Romantic comedies and chick flicks are probably two of the most successful genres, and it has nothing to do with their technical aspects. They are feel-good movies, meant to give women a glint of hope in their love lives.
In that sense, “No Stings Attached” succeeds.
Natalie Portman plays Emma, an emotionally distant doctor, while Ashton Kutcher is Adam, the assistant on a “Glee”-like TV show. They are friends, but after one crazy night, they decide to become more — friends with benefits.
There are no emotional attachments and no strings. All sex.
It all seems to work perfectly until feelings get in the way. They start to fall for each other but Emma is in denial. Their thing ends up falling apart and they go their separate ways for a while.
Portman, who recently played a disturbed ballerina in “Black Swan,” was cute, cynical and capable of occasionally eliciting a giggle from the audience. Kutcher, famous for being the comedian, was goofy and charming.
But the real hilarity comes from Emma and Adam’s friends. As always, the best friends could be counted on to attempt to cheer up the main characters and provide the bulk of the comedic relief.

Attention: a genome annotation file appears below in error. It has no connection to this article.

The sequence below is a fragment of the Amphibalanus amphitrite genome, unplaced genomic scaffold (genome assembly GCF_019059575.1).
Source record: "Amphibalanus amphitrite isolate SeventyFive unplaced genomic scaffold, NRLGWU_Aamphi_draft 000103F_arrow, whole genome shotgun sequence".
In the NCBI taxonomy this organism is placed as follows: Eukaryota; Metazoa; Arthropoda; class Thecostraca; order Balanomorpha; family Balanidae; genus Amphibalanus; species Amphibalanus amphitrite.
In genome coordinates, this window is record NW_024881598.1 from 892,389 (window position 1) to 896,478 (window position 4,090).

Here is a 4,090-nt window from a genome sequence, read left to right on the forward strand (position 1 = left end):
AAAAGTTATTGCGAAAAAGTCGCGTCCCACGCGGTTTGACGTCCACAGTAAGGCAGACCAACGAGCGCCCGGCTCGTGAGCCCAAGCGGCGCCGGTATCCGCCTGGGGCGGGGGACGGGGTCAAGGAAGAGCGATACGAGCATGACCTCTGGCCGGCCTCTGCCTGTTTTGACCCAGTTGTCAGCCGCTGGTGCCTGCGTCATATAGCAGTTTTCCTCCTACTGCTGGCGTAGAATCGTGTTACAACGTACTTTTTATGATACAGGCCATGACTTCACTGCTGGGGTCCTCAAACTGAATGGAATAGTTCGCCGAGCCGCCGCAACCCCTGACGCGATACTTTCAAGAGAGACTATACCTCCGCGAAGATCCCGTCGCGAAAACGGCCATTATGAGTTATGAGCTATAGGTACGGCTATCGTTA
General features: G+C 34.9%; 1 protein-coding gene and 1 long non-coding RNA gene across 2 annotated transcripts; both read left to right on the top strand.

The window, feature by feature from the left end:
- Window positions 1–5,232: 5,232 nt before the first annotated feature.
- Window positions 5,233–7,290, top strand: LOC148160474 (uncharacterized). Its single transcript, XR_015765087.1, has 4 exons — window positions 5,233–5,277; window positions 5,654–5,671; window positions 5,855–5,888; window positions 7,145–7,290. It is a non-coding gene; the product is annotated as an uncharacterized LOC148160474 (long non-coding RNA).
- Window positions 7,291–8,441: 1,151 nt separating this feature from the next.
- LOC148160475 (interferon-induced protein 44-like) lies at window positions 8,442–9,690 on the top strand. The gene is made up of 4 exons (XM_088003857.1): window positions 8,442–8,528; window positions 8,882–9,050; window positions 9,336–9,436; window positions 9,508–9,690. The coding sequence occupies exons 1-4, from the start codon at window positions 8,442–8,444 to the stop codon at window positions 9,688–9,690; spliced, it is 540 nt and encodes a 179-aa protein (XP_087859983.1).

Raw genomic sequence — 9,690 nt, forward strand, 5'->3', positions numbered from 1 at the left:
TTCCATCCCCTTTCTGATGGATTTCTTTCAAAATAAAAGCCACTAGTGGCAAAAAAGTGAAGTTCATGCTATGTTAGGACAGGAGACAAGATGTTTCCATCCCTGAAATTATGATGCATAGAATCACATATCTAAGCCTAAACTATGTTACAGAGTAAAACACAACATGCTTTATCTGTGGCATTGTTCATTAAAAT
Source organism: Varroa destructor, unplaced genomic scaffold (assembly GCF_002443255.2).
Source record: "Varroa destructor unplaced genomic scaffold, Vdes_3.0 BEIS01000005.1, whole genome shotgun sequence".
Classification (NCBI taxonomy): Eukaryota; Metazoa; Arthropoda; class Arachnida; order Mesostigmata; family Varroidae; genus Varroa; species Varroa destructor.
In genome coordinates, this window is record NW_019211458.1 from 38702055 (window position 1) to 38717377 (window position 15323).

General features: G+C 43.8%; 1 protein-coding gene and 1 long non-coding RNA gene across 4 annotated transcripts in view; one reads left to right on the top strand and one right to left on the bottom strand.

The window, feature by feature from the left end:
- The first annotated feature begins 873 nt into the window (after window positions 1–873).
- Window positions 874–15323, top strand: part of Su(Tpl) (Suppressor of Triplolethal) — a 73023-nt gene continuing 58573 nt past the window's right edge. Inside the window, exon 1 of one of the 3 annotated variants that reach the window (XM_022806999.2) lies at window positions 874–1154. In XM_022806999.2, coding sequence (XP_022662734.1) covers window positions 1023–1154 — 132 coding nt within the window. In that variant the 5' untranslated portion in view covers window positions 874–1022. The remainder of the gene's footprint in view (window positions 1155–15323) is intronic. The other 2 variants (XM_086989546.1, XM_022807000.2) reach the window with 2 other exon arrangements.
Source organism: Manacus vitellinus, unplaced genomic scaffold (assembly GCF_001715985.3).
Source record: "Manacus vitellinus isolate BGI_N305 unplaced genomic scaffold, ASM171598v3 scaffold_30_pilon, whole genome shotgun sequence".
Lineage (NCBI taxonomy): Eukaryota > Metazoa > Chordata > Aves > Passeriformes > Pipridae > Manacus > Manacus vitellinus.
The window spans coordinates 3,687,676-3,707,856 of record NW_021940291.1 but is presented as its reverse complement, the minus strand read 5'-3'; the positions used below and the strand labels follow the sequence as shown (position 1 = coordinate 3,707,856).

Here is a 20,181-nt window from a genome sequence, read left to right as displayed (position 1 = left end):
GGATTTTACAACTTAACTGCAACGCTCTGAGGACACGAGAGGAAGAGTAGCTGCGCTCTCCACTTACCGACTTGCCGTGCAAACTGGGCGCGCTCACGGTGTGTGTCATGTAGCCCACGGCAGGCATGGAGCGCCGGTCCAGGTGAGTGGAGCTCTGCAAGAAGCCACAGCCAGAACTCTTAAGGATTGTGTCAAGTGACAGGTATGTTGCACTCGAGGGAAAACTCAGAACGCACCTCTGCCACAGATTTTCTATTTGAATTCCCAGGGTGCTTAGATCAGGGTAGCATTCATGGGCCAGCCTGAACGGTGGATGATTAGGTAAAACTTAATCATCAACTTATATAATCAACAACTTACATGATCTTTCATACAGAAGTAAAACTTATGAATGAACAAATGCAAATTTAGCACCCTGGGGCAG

In fact, there is one scene where Emma and her three roommates — one is a gay man — were all on the same cycle. They were cranky and snippy but avoided any clichés. That scene almost makes the trek to the theater worth it.
But let’s not forget the parental role. Occasionally, there is a parent in these movies who also contributes to the laughter. In this case it is Adam’s dad, Alvin, played by Kevin Kline. Unfortunately, the part falls flat. Whether due to subpar acting or subpar lines, the movie could have gotten along fine without Kline’s character.
In all, the acting was predictable and so was the plot. For anyone who has seen more than one romantic comedy, they know how the story goes. It has two main characters, a happy beginning and middle, a crisis three quarters of the way through, which is then resolved and the main characters live happily ever after.
The script was nothing genius. It was able to get laughs, but they were few and far between. It’s strange the movie wasn’t funnier because the director, Ivan Reitman, did “Ghostbusters.” But then again, since he wasn’t going for outright comedy, Reitman did a decent job.
As far as romantic comedies go, this one is good. Though the plot was predictable, it had its golden moments, as did the actors. This is a typical chick flick — an escape from reality. Nevertheless, the formula works and leaves viewers with a pleasant feeling — maybe there is hope for my love life.